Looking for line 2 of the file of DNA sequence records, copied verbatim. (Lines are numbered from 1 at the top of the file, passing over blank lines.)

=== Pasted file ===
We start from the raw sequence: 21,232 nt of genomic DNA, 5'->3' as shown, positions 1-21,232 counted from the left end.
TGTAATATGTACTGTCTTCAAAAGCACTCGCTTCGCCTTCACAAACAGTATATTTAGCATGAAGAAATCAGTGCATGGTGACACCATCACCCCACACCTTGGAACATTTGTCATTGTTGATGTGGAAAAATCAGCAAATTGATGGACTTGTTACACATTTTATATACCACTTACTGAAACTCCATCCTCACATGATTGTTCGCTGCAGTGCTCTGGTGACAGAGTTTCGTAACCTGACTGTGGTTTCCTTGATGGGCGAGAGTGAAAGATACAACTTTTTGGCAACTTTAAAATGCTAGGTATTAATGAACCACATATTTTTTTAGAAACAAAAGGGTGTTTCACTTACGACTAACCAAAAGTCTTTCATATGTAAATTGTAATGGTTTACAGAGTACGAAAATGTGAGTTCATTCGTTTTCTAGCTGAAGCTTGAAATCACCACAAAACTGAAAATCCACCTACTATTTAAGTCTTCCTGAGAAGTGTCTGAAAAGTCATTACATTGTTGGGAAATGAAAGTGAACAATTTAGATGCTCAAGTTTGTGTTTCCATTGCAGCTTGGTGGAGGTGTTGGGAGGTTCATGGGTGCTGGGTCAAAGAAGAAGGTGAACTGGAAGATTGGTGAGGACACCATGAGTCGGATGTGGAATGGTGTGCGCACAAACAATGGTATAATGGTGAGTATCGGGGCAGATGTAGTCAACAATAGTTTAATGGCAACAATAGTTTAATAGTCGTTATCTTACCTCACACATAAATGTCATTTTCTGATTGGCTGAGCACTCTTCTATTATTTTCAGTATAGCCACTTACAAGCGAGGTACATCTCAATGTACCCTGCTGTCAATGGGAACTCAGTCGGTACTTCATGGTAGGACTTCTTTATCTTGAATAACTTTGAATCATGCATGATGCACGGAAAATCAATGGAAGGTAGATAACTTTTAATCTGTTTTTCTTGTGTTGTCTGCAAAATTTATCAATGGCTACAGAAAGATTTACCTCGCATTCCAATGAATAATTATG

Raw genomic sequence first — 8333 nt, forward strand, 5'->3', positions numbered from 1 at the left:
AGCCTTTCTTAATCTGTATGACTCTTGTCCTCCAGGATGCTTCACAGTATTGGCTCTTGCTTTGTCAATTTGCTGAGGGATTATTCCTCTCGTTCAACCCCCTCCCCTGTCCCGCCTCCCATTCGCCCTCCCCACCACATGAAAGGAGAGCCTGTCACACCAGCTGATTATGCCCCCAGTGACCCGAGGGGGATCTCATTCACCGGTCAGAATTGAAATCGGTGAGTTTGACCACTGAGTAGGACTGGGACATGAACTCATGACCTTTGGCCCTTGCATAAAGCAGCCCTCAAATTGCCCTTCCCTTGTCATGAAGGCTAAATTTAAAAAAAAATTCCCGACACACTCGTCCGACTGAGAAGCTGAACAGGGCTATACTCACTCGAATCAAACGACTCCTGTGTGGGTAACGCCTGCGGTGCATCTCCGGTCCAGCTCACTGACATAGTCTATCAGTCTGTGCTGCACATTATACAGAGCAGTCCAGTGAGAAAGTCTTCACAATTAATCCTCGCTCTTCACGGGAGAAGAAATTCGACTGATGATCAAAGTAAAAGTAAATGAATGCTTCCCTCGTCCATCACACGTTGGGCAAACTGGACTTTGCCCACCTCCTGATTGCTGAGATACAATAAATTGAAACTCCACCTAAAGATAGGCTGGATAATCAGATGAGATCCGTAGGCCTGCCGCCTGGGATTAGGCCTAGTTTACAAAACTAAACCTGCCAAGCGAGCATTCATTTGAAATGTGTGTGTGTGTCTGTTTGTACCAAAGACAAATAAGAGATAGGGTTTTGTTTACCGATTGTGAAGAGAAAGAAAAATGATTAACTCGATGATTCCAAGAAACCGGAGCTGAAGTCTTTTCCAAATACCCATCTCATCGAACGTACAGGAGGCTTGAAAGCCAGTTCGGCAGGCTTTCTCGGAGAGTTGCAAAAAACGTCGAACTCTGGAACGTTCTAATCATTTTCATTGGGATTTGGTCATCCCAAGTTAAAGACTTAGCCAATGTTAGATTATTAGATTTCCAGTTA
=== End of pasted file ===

TGTAATATGTACTGTCTTCAAAAGCACTCGCTTCGCCTTCACAAACAGTATATTTAGCATGAAGAAATCAGTGCATGGTGACACCATCACCCCACACCTTGGAACATTTGTCATTGTTGATGTGGAAAAATCAGCAAATTGATGGACTTGTTACACATTTTATATACCACTTACTGAAACTCCATCCTCACATGATTGTTCGCTGCAGTGCTCTGGTGACAGAGTTTCGTAACCTGACTGTGGTTTCCTTGATGGGCGAGAGTGAAAGATACAACTTTTTGGCAACTTTAAAATGCTAGGTATTAATGAACCACATATTTTTTTAGAAACAAAAGGGTGTTTCACTTACGACTAACCAAAAGTCTTTCATATGTAAATTGTAATGGTTTACAGAGTACGAAAATGTGAGTTCATTCGTTTTCTAGCTGAAGCTTGAAATCACCACAAAACTGAAAATCCACCTACTATTTAAGTCTTCCTGAGAAGTGTCTGAAAAGTCATTACATTGTTGGGAAATGAAAGTGAACAATTTAGATGCTCAAGTTTGTGTTTCCATTGCAGCTTGGTGGAGGTGTTGGGAGGTTCATGGGTGCTGGGTCAAAGAAGAAGGTGAACTGGAAGATTGGTGAGGACACCATGAGTCGGATGTGGAATGGTGTGCGCACAAACAATGGTATAATGGTGAGTATCGGGGCAGATGTAGTCAACAATAGTTTAATGGCAACAATAGTTTAATAGTCGTTATCTTACCTCACACATAAATGTCATTTTCTGATTGGCTGAGCACTCTTCTATTATTTTCAGTATAGCCACTTACAAGCGAGGTACATCTCAATGTACCCTGCTGTCAATGGGAACTCAGTCGGTACTTCATGGTAGGACTTCTTTATCTTGAATAACTTTGAATCATGCATGATGCACGGAAAATCAATGGAAGGTAGATAACTTTTAATCTGTTTTTCTTGTGTTGTCTGCAAAATTTATCAATGGCTACAGAAAGATTTACCTCGCATTCCAATGAATAATTATG